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The title of this movement comes from the word for a tear, lacrima. The movement is a recognition  of Mozart’s contribution to the requiem literature and employs a  much smaller, more intimate musical ensemble then the Dies Irae, including saxophone and mbira. Under the title stands “to be or not to be”, a fragment of text from Shakespeare’s play, Hamlet. This is fragile moment and the turning point of the Requiem, the moment when the embattled soul decides to live.

Using my own text overlaid with the (Greek) ritual prayer from the mass : Kyrie Eleison/Christe Eleison (God have mercy, Christ have mercy), and an oblique reference to Christ’s words on the cross (“Father, forgive them, for they know not what they do”), the Lacrymosa is built up from fragments of a melodic idea (culminating in a full version in harp and celeste), and a fragmented harmonic idea (vocal quartet and choir) which gradually reaches a climax in the stretto section and then subsides, resembling a storm building up, breaking and then resolving.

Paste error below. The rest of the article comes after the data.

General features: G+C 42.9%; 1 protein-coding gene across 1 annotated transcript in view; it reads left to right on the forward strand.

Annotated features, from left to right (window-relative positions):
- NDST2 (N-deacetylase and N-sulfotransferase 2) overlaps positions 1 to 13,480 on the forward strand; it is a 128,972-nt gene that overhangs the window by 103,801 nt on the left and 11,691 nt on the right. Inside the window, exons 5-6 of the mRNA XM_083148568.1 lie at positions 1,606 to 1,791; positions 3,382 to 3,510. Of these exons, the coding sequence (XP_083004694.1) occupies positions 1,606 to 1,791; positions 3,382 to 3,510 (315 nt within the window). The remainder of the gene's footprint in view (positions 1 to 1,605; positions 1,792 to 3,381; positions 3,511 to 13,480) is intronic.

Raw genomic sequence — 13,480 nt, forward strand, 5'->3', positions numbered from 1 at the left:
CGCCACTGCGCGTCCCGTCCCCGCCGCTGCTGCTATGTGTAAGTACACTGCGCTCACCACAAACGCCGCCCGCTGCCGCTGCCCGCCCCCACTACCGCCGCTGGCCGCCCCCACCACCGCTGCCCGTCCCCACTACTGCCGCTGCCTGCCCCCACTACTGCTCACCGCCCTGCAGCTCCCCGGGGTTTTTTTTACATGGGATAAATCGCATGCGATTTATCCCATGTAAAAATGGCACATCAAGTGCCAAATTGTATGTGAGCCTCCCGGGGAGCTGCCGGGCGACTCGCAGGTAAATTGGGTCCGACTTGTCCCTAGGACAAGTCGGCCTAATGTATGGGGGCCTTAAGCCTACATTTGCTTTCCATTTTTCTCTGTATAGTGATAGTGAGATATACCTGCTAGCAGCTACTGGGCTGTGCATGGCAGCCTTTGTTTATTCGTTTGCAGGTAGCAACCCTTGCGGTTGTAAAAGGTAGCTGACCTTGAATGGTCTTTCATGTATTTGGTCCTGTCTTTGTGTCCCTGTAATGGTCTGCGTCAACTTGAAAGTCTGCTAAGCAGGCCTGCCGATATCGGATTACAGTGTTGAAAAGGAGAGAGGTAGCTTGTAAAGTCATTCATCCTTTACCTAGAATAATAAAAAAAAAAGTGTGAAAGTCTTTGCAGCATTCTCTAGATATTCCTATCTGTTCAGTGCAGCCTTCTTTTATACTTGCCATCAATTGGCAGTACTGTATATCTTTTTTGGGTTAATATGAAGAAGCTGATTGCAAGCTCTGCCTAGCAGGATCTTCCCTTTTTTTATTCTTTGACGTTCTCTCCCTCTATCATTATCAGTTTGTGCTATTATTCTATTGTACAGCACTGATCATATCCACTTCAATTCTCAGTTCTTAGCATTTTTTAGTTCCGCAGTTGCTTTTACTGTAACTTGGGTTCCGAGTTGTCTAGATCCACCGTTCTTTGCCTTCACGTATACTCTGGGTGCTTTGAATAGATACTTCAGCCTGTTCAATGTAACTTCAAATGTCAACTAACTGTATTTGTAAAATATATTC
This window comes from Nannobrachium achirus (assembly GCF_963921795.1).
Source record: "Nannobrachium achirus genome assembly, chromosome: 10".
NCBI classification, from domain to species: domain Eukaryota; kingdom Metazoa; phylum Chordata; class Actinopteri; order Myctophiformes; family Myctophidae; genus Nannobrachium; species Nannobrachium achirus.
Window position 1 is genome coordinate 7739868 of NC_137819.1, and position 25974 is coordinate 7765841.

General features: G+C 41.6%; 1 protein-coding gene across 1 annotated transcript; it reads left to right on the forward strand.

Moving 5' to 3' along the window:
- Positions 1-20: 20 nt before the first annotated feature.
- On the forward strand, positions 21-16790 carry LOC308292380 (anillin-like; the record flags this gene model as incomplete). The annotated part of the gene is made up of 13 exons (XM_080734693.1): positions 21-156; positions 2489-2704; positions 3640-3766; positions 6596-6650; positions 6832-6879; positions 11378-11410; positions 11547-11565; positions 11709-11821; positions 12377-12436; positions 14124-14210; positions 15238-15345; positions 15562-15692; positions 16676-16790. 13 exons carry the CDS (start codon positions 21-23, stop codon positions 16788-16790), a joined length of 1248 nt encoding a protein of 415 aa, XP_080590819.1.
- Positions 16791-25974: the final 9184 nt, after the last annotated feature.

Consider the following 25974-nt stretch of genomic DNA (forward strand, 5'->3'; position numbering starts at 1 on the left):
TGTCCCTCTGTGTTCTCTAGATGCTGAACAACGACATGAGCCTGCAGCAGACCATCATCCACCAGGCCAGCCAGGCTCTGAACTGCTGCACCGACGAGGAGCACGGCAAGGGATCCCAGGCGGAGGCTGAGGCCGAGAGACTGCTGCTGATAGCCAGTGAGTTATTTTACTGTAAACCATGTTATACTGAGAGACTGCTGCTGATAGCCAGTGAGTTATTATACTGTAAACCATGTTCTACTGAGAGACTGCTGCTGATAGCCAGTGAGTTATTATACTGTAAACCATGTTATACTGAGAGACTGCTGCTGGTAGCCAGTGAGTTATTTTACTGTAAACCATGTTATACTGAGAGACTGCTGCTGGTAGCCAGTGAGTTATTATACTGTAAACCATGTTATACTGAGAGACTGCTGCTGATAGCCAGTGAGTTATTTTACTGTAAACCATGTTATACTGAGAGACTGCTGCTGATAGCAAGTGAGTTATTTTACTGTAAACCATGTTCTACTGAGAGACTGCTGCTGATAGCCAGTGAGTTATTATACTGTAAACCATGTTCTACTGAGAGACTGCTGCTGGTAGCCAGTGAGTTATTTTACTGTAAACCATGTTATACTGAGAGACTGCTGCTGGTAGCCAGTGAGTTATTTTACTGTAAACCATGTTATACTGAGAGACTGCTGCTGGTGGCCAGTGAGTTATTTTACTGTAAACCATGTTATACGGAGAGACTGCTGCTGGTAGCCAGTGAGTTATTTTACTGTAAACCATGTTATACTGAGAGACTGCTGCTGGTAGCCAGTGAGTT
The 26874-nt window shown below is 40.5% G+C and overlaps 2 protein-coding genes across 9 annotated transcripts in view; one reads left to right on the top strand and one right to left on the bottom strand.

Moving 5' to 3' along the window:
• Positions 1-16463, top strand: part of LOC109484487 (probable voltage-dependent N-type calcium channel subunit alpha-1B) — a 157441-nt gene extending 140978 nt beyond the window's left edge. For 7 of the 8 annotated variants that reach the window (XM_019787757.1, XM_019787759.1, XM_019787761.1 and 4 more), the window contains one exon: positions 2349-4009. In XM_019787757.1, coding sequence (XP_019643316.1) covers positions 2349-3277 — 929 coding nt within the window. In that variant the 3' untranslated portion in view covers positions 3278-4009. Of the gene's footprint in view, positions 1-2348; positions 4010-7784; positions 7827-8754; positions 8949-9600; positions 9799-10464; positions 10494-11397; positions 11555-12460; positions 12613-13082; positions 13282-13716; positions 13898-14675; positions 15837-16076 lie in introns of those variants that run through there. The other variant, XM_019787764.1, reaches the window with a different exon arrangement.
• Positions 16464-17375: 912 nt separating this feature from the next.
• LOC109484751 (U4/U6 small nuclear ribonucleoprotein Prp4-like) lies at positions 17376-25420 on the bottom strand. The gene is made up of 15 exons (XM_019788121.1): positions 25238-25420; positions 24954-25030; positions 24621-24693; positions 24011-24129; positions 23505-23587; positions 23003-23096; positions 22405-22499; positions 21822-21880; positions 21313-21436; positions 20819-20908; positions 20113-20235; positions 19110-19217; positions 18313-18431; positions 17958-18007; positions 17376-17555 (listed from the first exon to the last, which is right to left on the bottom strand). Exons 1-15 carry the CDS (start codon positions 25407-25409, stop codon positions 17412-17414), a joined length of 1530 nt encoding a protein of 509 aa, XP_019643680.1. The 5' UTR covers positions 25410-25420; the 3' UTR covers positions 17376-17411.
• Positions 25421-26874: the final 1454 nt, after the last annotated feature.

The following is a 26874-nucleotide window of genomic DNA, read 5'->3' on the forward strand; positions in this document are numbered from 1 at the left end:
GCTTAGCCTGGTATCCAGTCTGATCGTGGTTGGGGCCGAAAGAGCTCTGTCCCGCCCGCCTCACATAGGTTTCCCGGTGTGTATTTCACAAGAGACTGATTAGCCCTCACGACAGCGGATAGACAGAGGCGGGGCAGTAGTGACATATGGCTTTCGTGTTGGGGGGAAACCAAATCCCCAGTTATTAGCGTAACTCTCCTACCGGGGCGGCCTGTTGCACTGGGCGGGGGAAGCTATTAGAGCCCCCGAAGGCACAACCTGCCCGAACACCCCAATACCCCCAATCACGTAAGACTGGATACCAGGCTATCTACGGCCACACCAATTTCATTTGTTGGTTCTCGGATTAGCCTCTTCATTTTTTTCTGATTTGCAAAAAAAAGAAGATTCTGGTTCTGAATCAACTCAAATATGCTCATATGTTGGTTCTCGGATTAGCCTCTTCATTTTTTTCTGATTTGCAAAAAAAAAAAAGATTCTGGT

Watery-windy images of streaming, dripping, sighing etc. are conveyed in the swirling string harmonics, vibraphone, glockenspiel, harp, celeste, pizzicato interjections, mbira figurations and temple block rhythm. Woodwind including alto saxophone lyrically complement the strings and percussion.
The fragments coming together as a whole and in diminution (celeste and vibraphone over harp) symbolize healing brought about by the prayer for forgiveness, the return of flexibility (after the rigidity of rage exposed in the Dies Irae), and the ability of the psychic layers to flow freely in the wholeness of several simultaneous dimensions.


Of all the Requiem sections, this is the most exacting vocally with regard to maintaining exact pitch in close harmony against the orchestral melodic strands.

                             Tears (kyrie)

Like rain
God have mercy
God have mercy
Tears (kyrie)
Falling like rain
Dripping, dripping
Across the earth
Christ have mercy
Forgive us, forgive us
Kyrie (kyrie) eleison
For we know not what we do
(we know not)
Tears (kyrie)
(tears) like rain
Christe eleison (eleison)
Tears (sighing) (tears)
Sighing (Ah-ah)
Like rain across the earth
Kyrie eleison
Tears shim’ring, glistening
Like rain
Christe eleison
Tears washing, healing
Like rain across the earth.

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